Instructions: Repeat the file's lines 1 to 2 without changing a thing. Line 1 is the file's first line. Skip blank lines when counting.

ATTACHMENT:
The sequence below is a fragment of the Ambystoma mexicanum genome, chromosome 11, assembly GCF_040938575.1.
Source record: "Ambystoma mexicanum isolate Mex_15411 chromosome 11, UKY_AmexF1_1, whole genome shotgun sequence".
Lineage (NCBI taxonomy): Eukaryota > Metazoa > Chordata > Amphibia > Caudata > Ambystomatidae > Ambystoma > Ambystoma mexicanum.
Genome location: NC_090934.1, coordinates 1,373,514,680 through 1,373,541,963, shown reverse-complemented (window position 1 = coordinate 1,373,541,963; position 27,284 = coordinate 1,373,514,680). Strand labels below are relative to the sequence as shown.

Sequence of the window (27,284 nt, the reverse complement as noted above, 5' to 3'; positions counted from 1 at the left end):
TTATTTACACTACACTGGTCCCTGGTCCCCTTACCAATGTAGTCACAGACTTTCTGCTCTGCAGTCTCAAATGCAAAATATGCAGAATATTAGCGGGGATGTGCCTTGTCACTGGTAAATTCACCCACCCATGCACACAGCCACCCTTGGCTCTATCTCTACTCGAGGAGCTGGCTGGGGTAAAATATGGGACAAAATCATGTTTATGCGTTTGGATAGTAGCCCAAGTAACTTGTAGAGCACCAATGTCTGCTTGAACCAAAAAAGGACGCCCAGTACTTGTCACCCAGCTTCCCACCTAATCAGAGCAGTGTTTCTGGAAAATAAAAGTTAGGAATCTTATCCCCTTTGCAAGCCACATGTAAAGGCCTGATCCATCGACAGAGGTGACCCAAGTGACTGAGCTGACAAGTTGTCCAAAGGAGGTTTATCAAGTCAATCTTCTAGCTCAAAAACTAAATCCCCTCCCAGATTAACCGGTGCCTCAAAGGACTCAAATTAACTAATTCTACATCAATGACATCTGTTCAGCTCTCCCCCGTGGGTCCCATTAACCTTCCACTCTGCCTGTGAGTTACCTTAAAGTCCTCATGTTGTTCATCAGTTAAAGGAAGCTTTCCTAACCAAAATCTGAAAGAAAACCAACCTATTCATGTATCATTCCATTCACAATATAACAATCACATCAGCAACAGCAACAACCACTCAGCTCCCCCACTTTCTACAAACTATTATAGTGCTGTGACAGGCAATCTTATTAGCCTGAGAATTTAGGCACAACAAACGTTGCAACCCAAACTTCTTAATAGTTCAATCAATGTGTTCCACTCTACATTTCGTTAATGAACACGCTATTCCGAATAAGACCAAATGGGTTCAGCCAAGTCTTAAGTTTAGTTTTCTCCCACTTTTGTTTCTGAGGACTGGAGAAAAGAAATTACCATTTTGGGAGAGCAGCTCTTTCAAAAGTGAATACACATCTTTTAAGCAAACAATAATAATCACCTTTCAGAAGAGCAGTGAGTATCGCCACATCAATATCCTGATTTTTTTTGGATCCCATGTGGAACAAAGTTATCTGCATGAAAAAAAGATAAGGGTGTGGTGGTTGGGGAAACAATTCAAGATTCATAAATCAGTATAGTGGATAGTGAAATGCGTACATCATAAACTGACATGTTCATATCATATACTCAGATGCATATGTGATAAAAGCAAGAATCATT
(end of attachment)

The sequence below is a fragment of the Ambystoma mexicanum genome, chromosome 11, assembly GCF_040938575.1.
Source record: "Ambystoma mexicanum isolate Mex_15411 chromosome 11, UKY_AmexF1_1, whole genome shotgun sequence".